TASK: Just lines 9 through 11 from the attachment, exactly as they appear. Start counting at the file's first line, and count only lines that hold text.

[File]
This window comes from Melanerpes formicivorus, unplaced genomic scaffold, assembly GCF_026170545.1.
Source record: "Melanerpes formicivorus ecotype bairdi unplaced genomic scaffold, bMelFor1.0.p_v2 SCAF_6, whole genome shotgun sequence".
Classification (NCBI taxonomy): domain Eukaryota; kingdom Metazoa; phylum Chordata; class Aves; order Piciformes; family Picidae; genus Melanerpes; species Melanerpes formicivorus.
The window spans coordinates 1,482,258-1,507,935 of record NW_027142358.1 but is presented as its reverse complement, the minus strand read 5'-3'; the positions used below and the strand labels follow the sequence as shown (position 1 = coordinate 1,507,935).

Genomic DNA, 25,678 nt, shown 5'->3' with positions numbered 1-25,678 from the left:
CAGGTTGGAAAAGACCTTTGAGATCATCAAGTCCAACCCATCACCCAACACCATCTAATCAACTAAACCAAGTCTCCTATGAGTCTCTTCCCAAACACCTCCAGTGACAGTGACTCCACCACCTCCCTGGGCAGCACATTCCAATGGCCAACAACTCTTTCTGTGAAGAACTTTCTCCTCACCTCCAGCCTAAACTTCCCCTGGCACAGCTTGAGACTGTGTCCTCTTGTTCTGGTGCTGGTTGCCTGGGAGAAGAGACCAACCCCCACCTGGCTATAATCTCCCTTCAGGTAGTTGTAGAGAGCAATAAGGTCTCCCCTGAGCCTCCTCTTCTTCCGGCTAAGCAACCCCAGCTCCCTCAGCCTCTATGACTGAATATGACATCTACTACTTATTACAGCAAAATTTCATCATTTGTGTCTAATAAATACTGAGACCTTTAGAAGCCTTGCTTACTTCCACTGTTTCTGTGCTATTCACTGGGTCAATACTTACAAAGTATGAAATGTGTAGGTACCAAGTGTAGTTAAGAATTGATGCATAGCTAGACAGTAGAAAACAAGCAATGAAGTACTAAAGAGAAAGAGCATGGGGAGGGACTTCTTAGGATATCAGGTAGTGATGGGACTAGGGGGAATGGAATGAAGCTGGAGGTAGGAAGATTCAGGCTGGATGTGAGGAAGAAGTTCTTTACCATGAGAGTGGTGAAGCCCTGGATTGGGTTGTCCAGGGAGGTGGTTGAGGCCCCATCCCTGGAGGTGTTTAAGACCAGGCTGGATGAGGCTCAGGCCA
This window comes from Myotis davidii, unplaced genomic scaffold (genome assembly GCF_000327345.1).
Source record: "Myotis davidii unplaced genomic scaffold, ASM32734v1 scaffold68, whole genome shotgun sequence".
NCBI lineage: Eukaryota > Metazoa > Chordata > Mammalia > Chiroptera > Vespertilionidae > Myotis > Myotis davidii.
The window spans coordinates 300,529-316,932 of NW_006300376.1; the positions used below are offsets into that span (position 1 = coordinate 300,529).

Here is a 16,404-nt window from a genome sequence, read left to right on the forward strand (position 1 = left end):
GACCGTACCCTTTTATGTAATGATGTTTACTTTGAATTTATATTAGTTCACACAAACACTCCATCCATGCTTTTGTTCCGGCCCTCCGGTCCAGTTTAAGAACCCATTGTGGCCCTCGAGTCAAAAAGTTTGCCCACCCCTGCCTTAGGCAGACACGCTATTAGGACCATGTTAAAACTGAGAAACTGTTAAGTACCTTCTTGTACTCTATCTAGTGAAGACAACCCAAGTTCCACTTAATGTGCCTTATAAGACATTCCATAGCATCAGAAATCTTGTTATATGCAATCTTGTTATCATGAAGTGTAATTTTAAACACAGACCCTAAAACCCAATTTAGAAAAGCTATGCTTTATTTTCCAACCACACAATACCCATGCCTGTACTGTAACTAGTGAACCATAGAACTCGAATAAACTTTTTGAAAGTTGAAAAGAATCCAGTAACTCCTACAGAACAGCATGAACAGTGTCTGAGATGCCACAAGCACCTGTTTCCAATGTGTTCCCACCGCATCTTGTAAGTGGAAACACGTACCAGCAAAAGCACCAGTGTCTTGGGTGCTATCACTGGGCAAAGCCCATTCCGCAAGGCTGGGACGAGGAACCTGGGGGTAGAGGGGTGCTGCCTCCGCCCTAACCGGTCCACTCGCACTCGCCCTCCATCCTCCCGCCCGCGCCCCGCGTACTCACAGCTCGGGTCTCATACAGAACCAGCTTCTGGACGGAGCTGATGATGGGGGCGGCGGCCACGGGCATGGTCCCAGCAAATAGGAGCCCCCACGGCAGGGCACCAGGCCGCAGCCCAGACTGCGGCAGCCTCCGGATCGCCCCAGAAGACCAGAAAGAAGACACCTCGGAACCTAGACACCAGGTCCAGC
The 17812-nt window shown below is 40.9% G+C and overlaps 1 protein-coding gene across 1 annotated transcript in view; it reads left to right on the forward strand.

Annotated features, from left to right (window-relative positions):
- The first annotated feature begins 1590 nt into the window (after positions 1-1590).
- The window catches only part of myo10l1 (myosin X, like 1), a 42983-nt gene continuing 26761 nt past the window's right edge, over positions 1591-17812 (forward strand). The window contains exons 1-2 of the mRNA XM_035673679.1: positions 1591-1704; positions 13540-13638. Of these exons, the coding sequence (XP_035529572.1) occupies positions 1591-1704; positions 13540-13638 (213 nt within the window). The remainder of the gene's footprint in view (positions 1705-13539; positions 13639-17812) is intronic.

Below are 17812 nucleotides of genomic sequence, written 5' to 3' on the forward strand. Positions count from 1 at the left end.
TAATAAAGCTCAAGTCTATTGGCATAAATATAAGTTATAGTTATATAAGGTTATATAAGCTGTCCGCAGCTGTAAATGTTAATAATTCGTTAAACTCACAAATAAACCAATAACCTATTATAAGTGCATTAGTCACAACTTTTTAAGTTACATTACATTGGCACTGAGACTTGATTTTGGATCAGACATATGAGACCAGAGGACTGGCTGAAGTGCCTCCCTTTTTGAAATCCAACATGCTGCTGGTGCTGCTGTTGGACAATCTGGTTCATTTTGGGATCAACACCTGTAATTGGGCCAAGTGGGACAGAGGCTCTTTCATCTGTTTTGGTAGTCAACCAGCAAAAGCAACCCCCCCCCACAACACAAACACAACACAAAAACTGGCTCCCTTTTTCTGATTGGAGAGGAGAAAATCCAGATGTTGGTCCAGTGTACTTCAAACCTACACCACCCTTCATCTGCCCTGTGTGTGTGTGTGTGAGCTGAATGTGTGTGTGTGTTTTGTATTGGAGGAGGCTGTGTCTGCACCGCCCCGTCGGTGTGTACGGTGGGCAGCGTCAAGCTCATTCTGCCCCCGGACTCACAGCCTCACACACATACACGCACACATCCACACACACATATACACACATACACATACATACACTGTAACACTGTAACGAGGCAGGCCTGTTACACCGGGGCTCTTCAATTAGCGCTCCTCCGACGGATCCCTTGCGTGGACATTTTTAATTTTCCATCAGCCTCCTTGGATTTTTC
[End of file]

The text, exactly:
NCBI lineage: Eukaryota > Metazoa > Chordata > Mammalia > Chiroptera > Vespertilionidae > Myotis > Myotis davidii.
The window spans coordinates 300,529-316,932 of NW_006300376.1; the positions used below are offsets into that span (position 1 = coordinate 300,529).

Here is a 16,404-nt window from a genome sequence, read left to right on the forward strand (position 1 = left end):